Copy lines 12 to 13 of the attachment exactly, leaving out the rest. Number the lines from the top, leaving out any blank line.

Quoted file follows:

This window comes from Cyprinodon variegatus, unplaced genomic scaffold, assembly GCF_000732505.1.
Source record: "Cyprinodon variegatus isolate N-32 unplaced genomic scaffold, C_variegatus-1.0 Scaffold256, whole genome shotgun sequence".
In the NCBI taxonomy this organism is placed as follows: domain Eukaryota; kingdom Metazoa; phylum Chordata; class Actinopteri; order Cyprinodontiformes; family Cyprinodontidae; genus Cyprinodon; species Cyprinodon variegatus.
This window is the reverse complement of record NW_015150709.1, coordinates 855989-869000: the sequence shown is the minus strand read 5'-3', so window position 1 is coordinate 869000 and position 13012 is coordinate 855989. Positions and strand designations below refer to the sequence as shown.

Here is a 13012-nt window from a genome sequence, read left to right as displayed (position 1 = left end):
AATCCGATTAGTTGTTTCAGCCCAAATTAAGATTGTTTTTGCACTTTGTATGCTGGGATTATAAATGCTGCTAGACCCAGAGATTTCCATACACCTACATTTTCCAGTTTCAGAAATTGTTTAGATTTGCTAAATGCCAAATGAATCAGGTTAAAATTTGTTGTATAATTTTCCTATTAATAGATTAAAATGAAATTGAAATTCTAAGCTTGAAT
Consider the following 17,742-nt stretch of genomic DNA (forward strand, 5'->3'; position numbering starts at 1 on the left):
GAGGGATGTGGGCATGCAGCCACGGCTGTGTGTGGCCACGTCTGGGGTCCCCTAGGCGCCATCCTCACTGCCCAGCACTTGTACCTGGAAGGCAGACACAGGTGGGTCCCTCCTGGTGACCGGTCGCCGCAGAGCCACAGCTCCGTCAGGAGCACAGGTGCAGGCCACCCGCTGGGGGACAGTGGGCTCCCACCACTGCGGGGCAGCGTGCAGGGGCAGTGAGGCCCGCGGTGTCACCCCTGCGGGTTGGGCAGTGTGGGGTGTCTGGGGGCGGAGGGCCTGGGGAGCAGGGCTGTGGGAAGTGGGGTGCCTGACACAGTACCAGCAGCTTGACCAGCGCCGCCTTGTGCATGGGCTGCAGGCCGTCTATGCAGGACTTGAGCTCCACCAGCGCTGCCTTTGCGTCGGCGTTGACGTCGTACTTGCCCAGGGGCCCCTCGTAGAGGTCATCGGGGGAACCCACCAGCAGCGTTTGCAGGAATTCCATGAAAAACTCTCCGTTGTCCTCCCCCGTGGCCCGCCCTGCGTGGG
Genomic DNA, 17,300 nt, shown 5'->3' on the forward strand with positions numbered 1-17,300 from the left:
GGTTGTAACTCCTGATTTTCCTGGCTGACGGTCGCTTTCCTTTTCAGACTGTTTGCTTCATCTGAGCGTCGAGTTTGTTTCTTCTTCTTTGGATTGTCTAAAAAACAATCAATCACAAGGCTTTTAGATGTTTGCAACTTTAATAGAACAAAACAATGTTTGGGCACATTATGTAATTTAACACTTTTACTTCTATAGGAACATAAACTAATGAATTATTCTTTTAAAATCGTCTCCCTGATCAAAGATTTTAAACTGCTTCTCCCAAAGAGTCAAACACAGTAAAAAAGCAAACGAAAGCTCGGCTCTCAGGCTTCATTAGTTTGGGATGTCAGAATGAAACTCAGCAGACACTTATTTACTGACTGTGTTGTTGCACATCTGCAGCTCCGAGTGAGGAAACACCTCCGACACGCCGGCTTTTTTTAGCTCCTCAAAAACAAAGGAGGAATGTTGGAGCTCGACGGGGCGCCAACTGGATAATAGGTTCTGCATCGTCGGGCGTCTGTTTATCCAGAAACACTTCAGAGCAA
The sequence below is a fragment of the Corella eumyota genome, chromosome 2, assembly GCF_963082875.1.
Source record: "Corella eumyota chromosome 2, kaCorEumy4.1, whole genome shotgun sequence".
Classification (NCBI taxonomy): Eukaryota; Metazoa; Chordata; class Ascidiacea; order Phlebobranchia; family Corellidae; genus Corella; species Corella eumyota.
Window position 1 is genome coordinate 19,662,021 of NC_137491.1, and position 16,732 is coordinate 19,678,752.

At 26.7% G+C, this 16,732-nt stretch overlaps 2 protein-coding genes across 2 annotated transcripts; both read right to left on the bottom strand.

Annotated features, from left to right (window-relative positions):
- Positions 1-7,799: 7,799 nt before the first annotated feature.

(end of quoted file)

Source record: "Corella eumyota chromosome 2, kaCorEumy4.1, whole genome shotgun sequence".
Classification (NCBI taxonomy): Eukaryota; Metazoa; Chordata; class Ascidiacea; order Phlebobranchia; family Corellidae; genus Corella; species Corella eumyota.